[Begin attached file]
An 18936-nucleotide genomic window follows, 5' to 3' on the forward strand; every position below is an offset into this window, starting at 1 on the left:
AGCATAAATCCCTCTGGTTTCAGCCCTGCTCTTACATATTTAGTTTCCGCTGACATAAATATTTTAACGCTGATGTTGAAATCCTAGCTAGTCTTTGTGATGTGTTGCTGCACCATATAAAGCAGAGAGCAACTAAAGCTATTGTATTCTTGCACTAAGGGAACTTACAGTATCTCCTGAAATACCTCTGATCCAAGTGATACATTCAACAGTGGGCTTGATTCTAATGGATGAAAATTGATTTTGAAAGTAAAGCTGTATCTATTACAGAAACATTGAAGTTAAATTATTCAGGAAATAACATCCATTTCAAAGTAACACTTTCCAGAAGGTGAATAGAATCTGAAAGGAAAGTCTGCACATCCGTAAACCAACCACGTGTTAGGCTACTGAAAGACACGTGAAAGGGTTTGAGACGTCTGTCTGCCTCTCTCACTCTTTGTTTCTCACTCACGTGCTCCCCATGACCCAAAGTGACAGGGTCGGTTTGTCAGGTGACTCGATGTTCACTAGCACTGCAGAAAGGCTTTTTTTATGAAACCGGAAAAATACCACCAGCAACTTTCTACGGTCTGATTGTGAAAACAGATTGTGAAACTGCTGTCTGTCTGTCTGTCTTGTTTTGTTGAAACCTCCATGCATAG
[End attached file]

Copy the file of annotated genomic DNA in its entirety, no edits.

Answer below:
An 18936-nucleotide genomic window follows, 5' to 3' on the forward strand; every position below is an offset into this window, starting at 1 on the left:
AGCATAAATCCCTCTGGTTTCAGCCCTGCTCTTACATATTTAGTTTCCGCTGACATAAATATTTTAACGCTGATGTTGAAATCCTAGCTAGTCTTTGTGATGTGTTGCTGCACCATATAAAGCAGAGAGCAACTAAAGCTATTGTATTCTTGCACTAAGGGAACTTACAGTATCTCCTGAAATACCTCTGATCCAAGTGATACATTCAACAGTGGGCTTGATTCTAATGGATGAAAATTGATTTTGAAAGTAAAGCTGTATCTATTACAGAAACATTGAAGTTAAATTATTCAGGAAATAACATCCATTTCAAAGTAACACTTTCCAGAAGGTGAATAGAATCTGAAAGGAAAGTCTGCACATCCGTAAACCAACCACGTGTTAGGCTACTGAAAGACACGTGAAAGGGTTTGAGACGTCTGTCTGCCTCTCTCACTCTTTGTTTCTCACTCACGTGCTCCCCATGACCCAAAGTGACAGGGTCGGTTTGTCAGGTGACTCGATGTTCACTAGCACTGCAGAAAGGCTTTTTTTATGAAACCGGAAAAATACCACCAGCAACTTTCTACGGTCTGATTGTGAAAACAGATTGTGAAACTGCTGTCTGTCTGTCTGTCTTGTTTTGTTGAAACCTCCATGCATAG